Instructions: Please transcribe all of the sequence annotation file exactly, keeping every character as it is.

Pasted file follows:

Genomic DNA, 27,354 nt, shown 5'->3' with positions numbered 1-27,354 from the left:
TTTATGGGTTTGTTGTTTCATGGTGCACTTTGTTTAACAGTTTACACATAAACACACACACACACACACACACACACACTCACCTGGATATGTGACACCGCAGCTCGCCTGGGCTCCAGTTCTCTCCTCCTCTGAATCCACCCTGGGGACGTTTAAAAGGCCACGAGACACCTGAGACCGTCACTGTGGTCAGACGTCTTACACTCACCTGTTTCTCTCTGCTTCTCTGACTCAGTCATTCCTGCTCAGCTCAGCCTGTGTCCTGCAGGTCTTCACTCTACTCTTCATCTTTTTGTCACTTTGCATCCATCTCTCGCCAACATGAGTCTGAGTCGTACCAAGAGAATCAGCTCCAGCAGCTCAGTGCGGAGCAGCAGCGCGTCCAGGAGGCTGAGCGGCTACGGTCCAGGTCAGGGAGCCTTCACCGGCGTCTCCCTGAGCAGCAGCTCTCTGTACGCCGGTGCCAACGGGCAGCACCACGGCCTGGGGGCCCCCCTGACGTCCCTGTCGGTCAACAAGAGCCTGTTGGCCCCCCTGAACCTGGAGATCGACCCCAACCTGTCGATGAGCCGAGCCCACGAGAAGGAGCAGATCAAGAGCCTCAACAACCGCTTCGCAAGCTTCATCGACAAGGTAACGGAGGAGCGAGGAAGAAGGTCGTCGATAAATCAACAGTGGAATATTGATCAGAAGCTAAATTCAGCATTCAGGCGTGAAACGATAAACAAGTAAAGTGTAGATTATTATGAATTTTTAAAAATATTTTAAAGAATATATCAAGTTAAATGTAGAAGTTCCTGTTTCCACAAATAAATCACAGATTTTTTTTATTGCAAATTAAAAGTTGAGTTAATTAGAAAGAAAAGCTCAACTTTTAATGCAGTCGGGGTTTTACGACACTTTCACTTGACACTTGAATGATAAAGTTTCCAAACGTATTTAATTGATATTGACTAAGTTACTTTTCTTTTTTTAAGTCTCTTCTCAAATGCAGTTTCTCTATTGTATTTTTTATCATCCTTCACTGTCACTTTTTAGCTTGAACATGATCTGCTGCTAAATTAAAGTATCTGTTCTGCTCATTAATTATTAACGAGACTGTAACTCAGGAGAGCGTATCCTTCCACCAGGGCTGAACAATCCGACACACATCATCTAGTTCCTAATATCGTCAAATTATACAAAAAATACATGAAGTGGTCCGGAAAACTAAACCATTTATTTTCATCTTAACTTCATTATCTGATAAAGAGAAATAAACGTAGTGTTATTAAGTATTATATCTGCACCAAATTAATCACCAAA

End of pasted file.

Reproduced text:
Genomic DNA, 27,354 nt, shown 5'->3' with positions numbered 1-27,354 from the left:
TTTATGGGTTTGTTGTTTCATGGTGCACTTTGTTTAACAGTTTACACATAAACACACACACACACACACACACACACACTCACCTGGATATGTGACACCGCAGCTCGCCTGGGCTCCAGTTCTCTCCTCCTCTGAATCCACCCTGGGGACGTTTAAAAGGCCACGAGACACCTGAGACCGTCACTGTGGTCAGACGTCTTACACTCACCTGTTTCTCTCTGCTTCTCTGACTCAGTCATTCCTGCTCAGCTCAGCCTGTGTCCTGCAGGTCTTCACTCTACTCTTCATCTTTTTGTCACTTTGCATCCATCTCTCGCCAACATGAGTCTGAGTCGTACCAAGAGAATCAGCTCCAGCAGCTCAGTGCGGAGCAGCAGCGCGTCCAGGAGGCTGAGCGGCTACGGTCCAGGTCAGGGAGCCTTCACCGGCGTCTCCCTGAGCAGCAGCTCTCTGTACGCCGGTGCCAACGGGCAGCACCACGGCCTGGGGGCCCCCCTGACGTCCCTGTCGGTCAACAAGAGCCTGTTGGCCCCCCTGAACCTGGAGATCGACCCCAACCTGTCGATGAGCCGAGCCCACGAGAAGGAGCAGATCAAGAGCCTCAACAACCGCTTCGCAAGCTTCATCGACAAGGTAACGGAGGAGCGAGGAAGAAGGTCGTCGATAAATCAACAGTGGAATATTGATCAGAAGCTAAATTCAGCATTCAGGCGTGAAACGATAAACAAGTAAAGTGTAGATTATTATGAATTTTTAAAAATATTTTAAAGAATATATCAAGTTAAATGTAGAAGTTCCTGTTTCCACAAATAAATCACAGATTTTTTTTATTGCAAATTAAAAGTTGAGTTAATTAGAAAGAAAAGCTCAACTTTTAATGCAGTCGGGGTTTTACGACACTTTCACTTGACACTTGAATGATAAAGTTTCCAAACGTATTTAATTGATATTGACTAAGTTACTTTTCTTTTTTTAAGTCTCTTCTCAAATGCAGTTTCTCTATTGTATTTTTTATCATCCTTCACTGTCACTTTTTAGCTTGAACATGATCTGCTGCTAAATTAAAGTATCTGTTCTGCTCATTAATTATTAACGAGACTGTAACTCAGGAGAGCGTATCCTTCCACCAGGGCTGAACAATCCGACACACATCATCTAGTTCCTAATATCGTCAAATTATACAAAAAATACATGAAGTGGTCCGGAAAACTAAACCATTTATTTTCATCTTAACTTCATTATCTGATAAAGAGAAATAAACGTAGTGTTATTAAGTATTATATCTGCACCAAATTAATCACCAAA